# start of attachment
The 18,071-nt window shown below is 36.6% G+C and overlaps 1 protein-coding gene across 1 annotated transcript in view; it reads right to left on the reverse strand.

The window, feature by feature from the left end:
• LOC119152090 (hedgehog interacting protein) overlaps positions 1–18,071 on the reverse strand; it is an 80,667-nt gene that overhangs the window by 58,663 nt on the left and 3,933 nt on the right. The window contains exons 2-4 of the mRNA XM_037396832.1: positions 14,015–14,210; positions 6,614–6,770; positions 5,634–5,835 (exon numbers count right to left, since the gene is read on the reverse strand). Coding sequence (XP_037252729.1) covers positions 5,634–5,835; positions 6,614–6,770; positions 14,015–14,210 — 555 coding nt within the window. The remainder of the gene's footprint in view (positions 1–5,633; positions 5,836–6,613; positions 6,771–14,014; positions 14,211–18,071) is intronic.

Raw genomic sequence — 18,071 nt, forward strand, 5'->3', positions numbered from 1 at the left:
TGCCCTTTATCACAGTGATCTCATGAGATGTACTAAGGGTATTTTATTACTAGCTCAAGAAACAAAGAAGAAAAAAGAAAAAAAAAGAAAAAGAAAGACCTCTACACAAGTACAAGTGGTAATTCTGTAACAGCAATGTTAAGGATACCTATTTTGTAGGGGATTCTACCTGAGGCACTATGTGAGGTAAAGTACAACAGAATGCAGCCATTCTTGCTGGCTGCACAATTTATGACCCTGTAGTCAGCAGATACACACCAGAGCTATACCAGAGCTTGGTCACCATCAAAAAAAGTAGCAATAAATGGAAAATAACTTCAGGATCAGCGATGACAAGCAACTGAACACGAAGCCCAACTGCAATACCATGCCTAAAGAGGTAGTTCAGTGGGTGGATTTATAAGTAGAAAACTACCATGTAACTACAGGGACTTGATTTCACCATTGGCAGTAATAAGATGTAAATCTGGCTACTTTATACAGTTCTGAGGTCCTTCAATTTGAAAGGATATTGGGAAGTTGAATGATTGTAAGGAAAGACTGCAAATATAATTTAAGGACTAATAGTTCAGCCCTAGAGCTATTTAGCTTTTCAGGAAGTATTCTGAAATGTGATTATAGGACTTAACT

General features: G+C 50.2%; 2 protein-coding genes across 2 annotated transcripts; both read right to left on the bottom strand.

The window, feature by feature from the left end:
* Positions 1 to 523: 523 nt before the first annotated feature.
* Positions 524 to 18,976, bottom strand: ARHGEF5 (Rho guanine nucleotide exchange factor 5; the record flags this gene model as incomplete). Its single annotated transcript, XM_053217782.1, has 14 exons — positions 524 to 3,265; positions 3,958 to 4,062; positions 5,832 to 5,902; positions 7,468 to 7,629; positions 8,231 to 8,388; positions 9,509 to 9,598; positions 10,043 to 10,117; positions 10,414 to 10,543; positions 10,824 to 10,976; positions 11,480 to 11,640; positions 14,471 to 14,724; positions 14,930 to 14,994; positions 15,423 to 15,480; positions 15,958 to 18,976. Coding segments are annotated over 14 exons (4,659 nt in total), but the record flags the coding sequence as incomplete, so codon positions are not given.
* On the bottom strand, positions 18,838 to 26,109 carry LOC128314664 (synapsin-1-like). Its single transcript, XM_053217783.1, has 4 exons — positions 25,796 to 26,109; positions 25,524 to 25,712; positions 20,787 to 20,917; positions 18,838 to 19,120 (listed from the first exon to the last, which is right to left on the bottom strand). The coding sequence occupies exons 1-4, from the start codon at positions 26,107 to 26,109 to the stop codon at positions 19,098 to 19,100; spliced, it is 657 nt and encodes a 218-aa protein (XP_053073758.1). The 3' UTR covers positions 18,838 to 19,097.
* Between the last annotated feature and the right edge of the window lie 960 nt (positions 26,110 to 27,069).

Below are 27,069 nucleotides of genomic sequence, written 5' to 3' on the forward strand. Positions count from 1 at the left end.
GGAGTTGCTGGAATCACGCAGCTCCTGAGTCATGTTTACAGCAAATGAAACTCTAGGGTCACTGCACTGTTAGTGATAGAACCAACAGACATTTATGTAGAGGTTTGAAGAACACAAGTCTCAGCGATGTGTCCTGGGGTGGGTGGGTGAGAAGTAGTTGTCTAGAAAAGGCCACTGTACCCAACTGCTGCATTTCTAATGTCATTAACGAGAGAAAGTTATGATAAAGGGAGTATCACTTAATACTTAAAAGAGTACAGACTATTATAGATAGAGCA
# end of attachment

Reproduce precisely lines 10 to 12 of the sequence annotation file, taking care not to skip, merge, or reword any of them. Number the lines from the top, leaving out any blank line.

* On the bottom strand, positions 18,838 to 26,109 carry LOC128314664 (synapsin-1-like). Its single transcript, XM_053217783.1, has 4 exons — positions 25,796 to 26,109; positions 25,524 to 25,712; positions 20,787 to 20,917; positions 18,838 to 19,120 (listed from the first exon to the last, which is right to left on the bottom strand). The coding sequence occupies exons 1-4, from the start codon at positions 26,107 to 26,109 to the stop codon at positions 19,098 to 19,100; spliced, it is 657 nt and encodes a 218-aa protein (XP_053073758.1). The 3' UTR covers positions 18,838 to 19,097.
* Between the last annotated feature and the right edge of the window lie 960 nt (positions 26,110 to 27,069).

Below are 27,069 nucleotides of genomic sequence, written 5' to 3' on the forward strand. Positions count from 1 at the left end.